Tag Archives: Environmental protection

Concerned San Antonio Residents Call for Plastic Bag Ban

Plastic bag banning reusable bag picSan Antonio’s economy has remained steady and prosperous by successfully attracting new businesses and helping existing companies grow. The City has focused on creating new employment opportunities in 21st century industries, maintaining a great quality of life, and facilitating business growth at the local and international level.  This is a city working to improve itself. San Antonio has made great strides in terms of supporting clean energy, investing in the SA River Improvements Project (SARIP), and expanding its public transit system. However City officials are lagging behind when it comes to protecting the city’s beauty by fighting plastic bag pollution. 

One very serious and expensive environmental problem that San Antonio is facing at the moment is pollution from plastic bags.  Single-use checkout bags have harmful impacts on the environment and drain tax dollars as well.  Even more, San Antonio residents use more than 1.6 billion plastic bags every single year.  At least 80% of these end up in landfills or as litter. While stores don’t charge for the bags, city taxpayers pay for a variety of pollution impacts. They cause damage to recycling facilities, and despite the fact that they are about 1% of the waste stream they cost recyclers as much as 30% of their labor time. They cost local residents as much as 1.3 million a year to control their pollution, and they disproportionately affect low income communities who have fewer resources for pollution control, less recycling and more fragile infrastructure. That 1.3 million could be helping lower income neighborhoods, but instead is being wasted on plastic bag pollution. Even more money is spent on state and federal clean-up efforts, and it is impossible to put a dollar value on the impacts to wildlife killed by plastic bags. It’s clear that convenient plastic bags are not worth the damage that comes with them.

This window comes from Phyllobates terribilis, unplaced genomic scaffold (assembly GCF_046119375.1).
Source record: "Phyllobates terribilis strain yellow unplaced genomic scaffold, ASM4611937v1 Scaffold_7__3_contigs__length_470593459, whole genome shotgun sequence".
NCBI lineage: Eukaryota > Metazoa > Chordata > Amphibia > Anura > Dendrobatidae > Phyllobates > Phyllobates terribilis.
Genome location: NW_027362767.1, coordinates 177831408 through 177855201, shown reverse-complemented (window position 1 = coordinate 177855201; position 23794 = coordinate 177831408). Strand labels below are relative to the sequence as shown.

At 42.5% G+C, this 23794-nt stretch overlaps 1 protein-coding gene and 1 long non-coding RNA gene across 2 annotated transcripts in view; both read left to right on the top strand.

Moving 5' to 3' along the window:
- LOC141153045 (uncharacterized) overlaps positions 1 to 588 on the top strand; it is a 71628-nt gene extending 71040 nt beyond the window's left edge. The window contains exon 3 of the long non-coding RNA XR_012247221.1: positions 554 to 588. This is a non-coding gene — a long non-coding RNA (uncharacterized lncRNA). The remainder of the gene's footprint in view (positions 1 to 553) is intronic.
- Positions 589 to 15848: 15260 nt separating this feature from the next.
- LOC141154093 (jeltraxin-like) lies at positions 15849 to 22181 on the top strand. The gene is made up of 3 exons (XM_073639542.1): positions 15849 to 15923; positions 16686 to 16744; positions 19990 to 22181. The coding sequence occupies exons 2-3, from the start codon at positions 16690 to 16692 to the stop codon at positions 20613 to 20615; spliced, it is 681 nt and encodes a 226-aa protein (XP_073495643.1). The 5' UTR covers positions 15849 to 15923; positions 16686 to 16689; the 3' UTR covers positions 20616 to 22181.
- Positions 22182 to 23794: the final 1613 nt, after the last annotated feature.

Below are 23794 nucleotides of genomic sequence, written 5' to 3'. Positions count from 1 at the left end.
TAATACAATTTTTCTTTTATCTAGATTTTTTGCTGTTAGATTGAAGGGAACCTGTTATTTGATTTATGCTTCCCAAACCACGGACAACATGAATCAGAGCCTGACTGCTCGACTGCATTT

San Antonio’s City Council is now considering a ban on plastic bags at retail checkouts. Several cities across the state have already taken action against single-use bags. The cities of Brownsville, Fort Stockton, Austin, South Padre, and three others in Texas have seen dramatic decreases in bag litter since they passed local ordinances on checkout bags. Because of this supporters and members of the Sierra Club Alamo Group, Texas Campaign for the Environment, and Environment Texas joined with residents of San Antonio to soundly express support for a full ban on single-use plastic bags in San Antonio.   Residents testified during the “Citizen’s to be Heard” portion of the June 12th City Council meeting, and no action was taken by council.   However efforts are still being made, on June 21st the Blacknote Galleria showed a screening of “Bag It!”, an insightful documentary on the overuse of plastic, to help increase awareness and support for the issue.  Here at the Sierra Club we are asking supporters of a ban to contact their city council members and to express their support of a ban at City Council meetings. The City Council Governance Committee will likely hear the issue sometime in August or September, so be sure to contact your council person before then.  San Antonio residents deserve a clean city and so they must press their City Council to pass an ordinance ensuring that action is taken to solve this problem.